Holiday flying is not an enjoyable experience in the best of circumstances — crowded waiting areas, cramped seating, rowdy crowds — and throwing an anxious or energetic toddler into the mix only increases the potential for frustration. Children are not built for the pressure of air travel, often becoming restless in security lines and uncomfortable with altitude changes.
Instead of leaving your travel experience up to chance, it is best to prepare in advance, allowing plenty of time to prepare your child and yourself for the trip. There are five tips flight attendants swear by for taking a flight with your little ones.
1. Book Early Flights
Booking an early flight does not refer to booking your trip months in advance; it relates to the flight time. Early morning flights are less crowded, and they increase the odds of your toddler being tired and wanting to sleep. Early morning departures are also less likely to experience delays, meaning less time sitting in a terminal lobby.
In addition to booking early-morning flights, you should avoid long layovers and late-night connections. The less you need to disrupt your child, the better.
2. Dress Them Comfortably
Comfort is a significant concern with air travel, especially when dealing with a fussy toddler. The best way to dress your child is in comfortable layers that are easy to remove, like t-shirts, sweaters, etc.
You want to avoid anything with buttons or zippers because they can make going potty difficult. The easier it is to put something on and take it off, the better.
Most flight attendants recommend the same idea for shoes. Instead of bringing laced-up sneakers, consider buying your kid a pair of slip-on shoes for easy security screenings.
3. Bring Cherished Toys
Does your child have a favorite action figure or doll? If so, bring it with you. However, make sure you keep track of it throughout your trip. The last thing you want is to lose your child's most cherished toy.
Another excellent idea is to purchase a toy specifically for the flight. Children love opening new toys; the toy will likely keep your child's attention longer since it is new. The best part about buying a new toy is that you can probably find a replacement if it gets misplaced.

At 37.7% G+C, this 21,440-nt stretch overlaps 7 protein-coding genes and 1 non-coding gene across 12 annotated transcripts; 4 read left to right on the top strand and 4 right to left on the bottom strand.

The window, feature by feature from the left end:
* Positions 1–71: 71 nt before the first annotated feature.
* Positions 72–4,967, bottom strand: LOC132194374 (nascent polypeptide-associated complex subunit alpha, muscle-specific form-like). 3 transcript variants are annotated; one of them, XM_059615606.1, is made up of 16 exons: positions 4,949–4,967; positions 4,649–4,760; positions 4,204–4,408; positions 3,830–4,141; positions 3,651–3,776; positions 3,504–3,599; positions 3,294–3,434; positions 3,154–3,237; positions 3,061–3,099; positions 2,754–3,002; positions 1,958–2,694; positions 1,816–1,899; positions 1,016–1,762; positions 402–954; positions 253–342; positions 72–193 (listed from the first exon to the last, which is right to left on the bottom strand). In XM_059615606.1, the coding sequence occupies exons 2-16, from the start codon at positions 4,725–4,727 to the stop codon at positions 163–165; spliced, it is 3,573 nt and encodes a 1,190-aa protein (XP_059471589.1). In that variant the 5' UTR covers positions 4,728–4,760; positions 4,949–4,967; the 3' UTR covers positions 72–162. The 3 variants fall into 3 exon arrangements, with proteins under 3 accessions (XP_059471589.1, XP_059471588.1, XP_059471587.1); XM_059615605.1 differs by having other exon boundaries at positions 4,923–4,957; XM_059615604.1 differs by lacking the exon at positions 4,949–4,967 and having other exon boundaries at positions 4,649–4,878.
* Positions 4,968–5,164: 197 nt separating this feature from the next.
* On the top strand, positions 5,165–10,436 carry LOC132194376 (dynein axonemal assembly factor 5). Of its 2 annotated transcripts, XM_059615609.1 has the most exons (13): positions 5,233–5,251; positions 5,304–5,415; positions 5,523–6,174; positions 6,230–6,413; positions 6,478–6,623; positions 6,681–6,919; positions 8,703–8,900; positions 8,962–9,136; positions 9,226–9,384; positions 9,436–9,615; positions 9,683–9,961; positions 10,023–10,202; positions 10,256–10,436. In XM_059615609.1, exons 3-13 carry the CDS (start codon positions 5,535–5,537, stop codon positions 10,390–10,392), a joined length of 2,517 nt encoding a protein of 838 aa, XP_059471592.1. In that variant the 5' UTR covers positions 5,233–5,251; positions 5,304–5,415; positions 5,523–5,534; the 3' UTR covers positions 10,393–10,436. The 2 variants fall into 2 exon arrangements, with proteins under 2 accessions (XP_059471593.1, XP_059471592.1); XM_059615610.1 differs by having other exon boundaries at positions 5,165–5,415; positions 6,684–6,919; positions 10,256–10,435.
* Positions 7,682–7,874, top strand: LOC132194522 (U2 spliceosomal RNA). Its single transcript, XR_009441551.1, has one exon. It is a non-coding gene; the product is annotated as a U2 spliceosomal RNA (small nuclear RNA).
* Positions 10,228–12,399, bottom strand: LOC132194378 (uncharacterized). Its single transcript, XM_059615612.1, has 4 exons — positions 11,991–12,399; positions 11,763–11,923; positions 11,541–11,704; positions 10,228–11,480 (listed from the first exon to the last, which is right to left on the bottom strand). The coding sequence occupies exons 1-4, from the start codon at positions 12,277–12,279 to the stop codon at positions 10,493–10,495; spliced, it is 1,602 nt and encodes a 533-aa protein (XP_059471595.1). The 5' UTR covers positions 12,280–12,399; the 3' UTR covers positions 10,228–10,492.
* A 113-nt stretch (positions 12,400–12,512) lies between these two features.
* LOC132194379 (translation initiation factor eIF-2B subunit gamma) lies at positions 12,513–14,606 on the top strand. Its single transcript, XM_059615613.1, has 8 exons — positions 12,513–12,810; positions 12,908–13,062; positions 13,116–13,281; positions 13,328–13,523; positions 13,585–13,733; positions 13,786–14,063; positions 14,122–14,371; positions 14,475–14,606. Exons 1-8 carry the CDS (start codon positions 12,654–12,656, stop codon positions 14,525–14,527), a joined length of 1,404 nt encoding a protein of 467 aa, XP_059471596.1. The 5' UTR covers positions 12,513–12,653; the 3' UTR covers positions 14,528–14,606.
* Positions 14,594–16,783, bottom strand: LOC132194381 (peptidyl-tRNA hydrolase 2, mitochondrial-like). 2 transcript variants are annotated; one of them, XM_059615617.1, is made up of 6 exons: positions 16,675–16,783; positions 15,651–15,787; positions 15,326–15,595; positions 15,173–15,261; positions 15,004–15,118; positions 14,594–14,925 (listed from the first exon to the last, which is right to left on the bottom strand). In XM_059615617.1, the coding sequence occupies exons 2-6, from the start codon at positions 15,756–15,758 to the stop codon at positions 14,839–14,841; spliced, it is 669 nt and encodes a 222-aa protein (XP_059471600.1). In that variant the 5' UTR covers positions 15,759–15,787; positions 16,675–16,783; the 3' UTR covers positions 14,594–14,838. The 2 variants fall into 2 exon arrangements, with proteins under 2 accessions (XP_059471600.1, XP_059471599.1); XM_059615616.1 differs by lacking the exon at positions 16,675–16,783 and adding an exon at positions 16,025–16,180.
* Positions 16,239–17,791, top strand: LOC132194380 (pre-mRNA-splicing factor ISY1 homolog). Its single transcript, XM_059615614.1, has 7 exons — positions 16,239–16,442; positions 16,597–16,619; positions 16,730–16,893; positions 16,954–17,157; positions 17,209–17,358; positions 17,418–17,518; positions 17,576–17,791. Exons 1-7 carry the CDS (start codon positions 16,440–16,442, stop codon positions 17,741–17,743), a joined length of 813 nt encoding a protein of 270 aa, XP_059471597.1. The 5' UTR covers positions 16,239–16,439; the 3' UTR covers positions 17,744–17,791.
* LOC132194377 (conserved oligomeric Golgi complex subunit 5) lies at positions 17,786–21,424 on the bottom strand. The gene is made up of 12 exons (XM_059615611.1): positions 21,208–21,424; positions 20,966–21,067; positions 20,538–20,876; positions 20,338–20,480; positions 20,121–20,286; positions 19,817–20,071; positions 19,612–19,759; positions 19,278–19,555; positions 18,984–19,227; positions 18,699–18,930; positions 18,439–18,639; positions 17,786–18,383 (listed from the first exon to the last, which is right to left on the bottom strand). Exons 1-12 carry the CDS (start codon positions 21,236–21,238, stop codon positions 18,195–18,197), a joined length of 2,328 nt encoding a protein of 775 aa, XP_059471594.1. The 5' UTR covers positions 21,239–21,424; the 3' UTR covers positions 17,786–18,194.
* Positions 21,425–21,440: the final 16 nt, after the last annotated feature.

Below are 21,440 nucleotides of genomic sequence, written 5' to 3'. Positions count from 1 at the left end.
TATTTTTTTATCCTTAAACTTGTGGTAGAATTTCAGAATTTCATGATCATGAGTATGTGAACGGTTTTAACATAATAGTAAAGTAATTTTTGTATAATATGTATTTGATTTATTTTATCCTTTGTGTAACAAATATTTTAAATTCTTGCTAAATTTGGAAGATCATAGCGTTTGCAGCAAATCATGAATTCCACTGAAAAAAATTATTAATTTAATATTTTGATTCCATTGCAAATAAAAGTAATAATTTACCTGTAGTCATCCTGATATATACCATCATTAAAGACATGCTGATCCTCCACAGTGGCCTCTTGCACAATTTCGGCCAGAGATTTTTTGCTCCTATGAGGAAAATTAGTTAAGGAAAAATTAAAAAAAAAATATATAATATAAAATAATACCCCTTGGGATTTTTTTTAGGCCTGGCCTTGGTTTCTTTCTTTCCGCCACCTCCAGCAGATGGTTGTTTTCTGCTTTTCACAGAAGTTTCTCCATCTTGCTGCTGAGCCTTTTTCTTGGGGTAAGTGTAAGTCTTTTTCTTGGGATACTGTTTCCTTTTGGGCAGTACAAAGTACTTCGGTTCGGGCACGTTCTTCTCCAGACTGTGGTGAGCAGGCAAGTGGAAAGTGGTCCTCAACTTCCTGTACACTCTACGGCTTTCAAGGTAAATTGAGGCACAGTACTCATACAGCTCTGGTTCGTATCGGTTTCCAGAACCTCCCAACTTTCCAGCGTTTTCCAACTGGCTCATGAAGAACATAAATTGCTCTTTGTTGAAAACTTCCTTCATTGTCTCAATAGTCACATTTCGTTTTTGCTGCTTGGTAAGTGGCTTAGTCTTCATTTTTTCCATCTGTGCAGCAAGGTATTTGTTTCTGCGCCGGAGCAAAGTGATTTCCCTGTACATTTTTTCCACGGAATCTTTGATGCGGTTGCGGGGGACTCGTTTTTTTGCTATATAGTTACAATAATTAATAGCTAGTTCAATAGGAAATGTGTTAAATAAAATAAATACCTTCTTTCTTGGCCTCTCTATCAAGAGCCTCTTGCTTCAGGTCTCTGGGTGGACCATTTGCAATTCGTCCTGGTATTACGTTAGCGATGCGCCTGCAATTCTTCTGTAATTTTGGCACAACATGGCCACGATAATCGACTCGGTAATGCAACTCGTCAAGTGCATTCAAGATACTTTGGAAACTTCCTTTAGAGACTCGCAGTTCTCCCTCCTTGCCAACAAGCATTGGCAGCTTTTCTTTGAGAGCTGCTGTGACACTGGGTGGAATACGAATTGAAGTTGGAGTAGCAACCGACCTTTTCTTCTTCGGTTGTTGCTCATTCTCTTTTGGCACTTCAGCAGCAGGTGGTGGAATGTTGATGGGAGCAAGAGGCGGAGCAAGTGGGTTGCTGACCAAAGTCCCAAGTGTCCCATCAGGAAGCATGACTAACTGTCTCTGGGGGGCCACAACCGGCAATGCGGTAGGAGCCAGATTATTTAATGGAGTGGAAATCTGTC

4. Pack the Essentials
While packing a carry-on with your child in mind is necessary, you do not want to go overboard. It is vital to pack the essentials to not be overwhelmed when exiting the plane. When figuring out what to pack, consider the following:
- Art supplies (paper, crayons, etc.)
- Smartphones and tablets
- Kid-sized headphones
- Sanitizer, diapers, wipes (one diaper per hour)
- Plastic bags for trash
- Snacks (Low sugar)
- Comfort item
This is not an exhaustive list. There may be items that your child needs with them, like medication. Plan your packing so you are not rushed. Rushing can lead to mistakes.
5. Use Smaller Strollers
While a stroller is often essential for making your way through an airport, using a standard-size one is often overkill and a bit clumsy. Consider using an umbrella stroller instead. They are small, lightweight, and inexpensive.
Flying is stressful for adults and children. While the excitement of the activity can cause fussiness and trouble, your child might also experience discomfort for other reasons, like an upset stomach. Wellements can help with their organic supplements, such as liquid probiotics. Using all the tools you have at your disposal is crucial to experience the best and safest flight with your toddler.